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  3. Sorry to hear about your struggles. I've had the same but mine were 34 years ago. Eventually you will get through to them or not. I had the same reaction with Quinoa myself and find all that stuff suspect. See if there is a support group in your area. Ours is the East Central Florida Gluten Intolerance Group. I am a speaker and educator for the group.
    I was also, a vegan for about a year after trying to be vegetarian. I actually did better as a vegan but I don't eat legumes. Getting protein was difficult so I became a vlc/zc eater. It works for me. WE all have to find what our gut will tolerate. Best of luck for the New Year!

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  4. Hi EB ... nice to see you back, although sorry to hear about your struggles.

    Do hope 2015 will be a good year for you ... and looking forward to hearing more as you say " I'll have more to say later. Right now, I need to just go back to straight low-carb and hang out with supportive people. "

    Sounds good to me.

    Take Care and

    All the best Jan

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  5. I wonder why quinoa is a problem? I never ate it yet, but bought a little bit a while ago to experiment with it as a thickener in stews.My son eats a gluten-free diet, me too. His reason - over-wise he is allergic to things like oranges, alcohol and spicy foods (he has an eczema flares as a form of an allergic reaction). He can eat corn, rice, buckwheat, beans. Small amount of a sourdough rye bread didn't cause the reaction.

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  6. In my son case gluten works as an amplifier for allergies, he can't tolerate several foods while eating gluten, but intolerances go away on a gluten-free diet.
    I used to be allergic to eggs, nowadays it is gone.

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  7. Hi again EB. This is just a thought .......

    Have a look in the 'members journals' section of our small but friendly Low Carb Forum - link here:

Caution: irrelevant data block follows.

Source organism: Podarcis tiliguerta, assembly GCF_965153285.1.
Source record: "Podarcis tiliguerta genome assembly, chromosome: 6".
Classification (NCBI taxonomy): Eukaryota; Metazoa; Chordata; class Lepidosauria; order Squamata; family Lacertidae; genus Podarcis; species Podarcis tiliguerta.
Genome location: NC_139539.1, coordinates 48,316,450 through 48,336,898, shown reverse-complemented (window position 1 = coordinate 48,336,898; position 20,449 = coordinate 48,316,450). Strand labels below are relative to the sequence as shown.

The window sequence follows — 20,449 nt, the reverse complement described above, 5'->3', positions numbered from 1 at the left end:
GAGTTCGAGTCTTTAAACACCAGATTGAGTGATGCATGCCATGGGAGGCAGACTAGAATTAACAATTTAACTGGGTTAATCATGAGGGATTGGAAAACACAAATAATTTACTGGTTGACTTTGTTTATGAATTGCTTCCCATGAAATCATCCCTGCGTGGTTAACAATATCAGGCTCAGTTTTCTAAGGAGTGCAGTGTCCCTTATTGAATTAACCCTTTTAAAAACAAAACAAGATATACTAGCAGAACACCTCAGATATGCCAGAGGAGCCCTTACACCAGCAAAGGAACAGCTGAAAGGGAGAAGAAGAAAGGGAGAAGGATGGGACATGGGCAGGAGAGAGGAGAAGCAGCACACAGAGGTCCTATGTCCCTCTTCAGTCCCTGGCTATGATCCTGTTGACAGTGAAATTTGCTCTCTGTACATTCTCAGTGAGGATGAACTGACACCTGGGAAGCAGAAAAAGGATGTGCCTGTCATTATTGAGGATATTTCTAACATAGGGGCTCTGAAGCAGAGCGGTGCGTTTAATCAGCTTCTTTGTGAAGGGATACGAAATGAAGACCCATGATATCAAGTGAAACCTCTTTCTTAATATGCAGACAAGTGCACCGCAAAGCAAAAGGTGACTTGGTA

http://lowcarbdiabetic.forumotion.co.uk/

    You may find it a useful place.

    All the best Jan

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  8. Good to see you back. I'm back to low carb too, after a year in the sugary sweet fairy land of Ray Peat. Here's to a new year and a fresh start.

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  9. Hi, Galina, I used to be sensitive to so many foods, but that has mostly died down when wheat is removed. Now that things are pretty clear, I can notice the subtle issues I have with other grains. It took me awhile to determine if it was the extra carbs or the grains themselves. Eating a pile of sweet potatoes or even cooked fruit with no problems has convinced me that it is the grains.

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  10. I am not sure what the problem was with the quinoa. It could have been prep contamination, grain processing contamination, or something else. I have only eaten quinoa a couple of times, and both times had a problem, but I never ate it plain and alone. I also cannot figure out what is up with soy. I have bad reactions to both regular and wheat-free soy sauce, but I didn't have a problem with edamame. I have just avoided large quantities of soy until I figure it out.

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  11. I haven't found any support groups in my area, so far I only know one person irl who has celaic. I know plenty of people who don't eat wheat for various reasons.

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  12. Hey Sanscarbs, the Ray Peat diet would just kill me.